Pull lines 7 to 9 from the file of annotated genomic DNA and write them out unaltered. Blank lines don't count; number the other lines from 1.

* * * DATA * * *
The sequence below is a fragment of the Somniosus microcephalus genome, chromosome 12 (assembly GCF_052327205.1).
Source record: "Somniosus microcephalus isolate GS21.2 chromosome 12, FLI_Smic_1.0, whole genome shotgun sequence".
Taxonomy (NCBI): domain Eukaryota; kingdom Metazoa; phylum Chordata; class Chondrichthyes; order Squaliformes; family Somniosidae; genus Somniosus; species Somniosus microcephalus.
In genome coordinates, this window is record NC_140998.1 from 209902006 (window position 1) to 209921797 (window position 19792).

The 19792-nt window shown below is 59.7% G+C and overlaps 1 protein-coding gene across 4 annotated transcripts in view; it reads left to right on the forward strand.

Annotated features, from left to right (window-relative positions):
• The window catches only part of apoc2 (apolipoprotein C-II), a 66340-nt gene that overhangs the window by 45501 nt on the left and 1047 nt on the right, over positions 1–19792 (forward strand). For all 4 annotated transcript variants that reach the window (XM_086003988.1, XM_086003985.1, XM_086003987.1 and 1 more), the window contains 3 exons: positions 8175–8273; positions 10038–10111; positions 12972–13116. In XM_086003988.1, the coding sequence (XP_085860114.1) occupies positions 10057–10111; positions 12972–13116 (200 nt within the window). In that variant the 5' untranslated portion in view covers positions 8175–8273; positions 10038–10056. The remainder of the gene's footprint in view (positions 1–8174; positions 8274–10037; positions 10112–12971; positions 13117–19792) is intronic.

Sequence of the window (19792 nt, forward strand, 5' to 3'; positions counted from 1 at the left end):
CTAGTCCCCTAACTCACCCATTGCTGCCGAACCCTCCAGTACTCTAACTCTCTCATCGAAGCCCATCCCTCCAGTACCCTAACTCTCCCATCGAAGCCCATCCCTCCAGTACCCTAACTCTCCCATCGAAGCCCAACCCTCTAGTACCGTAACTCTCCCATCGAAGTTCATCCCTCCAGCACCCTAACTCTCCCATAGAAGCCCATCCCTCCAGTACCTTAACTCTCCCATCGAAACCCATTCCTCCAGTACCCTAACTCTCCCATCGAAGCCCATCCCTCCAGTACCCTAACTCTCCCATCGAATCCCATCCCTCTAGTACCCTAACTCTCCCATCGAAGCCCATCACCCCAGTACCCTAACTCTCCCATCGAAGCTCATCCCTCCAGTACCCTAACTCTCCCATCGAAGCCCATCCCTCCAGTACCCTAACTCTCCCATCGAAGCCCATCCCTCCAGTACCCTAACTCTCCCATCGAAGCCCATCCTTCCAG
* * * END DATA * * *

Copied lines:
• The window catches only part of apoc2 (apolipoprotein C-II), a 66340-nt gene that overhangs the window by 45501 nt on the left and 1047 nt on the right, over positions 1–19792 (forward strand). For all 4 annotated transcript variants that reach the window (XM_086003988.1, XM_086003985.1, XM_086003987.1 and 1 more), the window contains 3 exons: positions 8175–8273; positions 10038–10111; positions 12972–13116. In XM_086003988.1, the coding sequence (XP_085860114.1) occupies positions 10057–10111; positions 12972–13116 (200 nt within the window). In that variant the 5' untranslated portion in view covers positions 8175–8273; positions 10038–10056. The remainder of the gene's footprint in view (positions 1–8174; positions 8274–10037; positions 10112–12971; positions 13117–19792) is intronic.

Sequence of the window (19792 nt, forward strand, 5' to 3'; positions counted from 1 at the left end):
CTAGTCCCCTAACTCACCCATTGCTGCCGAACCCTCCAGTACTCTAACTCTCTCATCGAAGCCCATCCCTCCAGTACCCTAACTCTCCCATCGAAGCCCATCCCTCCAGTACCCTAACTCTCCCATCGAAGCCCAACCCTCTAGTACCGTAACTCTCCCATCGAAGTTCATCCCTCCAGCACCCTAACTCTCCCATAGAAGCCCATCCCTCCAGTACCTTAACTCTCCCATCGAAACCCATTCCTCCAGTACCCTAACTCTCCCATCGAAGCCCATCCCTCCAGTACCCTAACTCTCCCATCGAATCCCATCCCTCTAGTACCCTAACTCTCCCATCGAAGCCCATCACCCCAGTACCCTAACTCTCCCATCGAAGCTCATCCCTCCAGTACCCTAACTCTCCCATCGAAGCCCATCCCTCCAGTACCCTAACTCTCCCATCGAAGCCCATCCCTCCAGTACCCTAACTCTCCCATCGAAGCCCATCCTTCCAG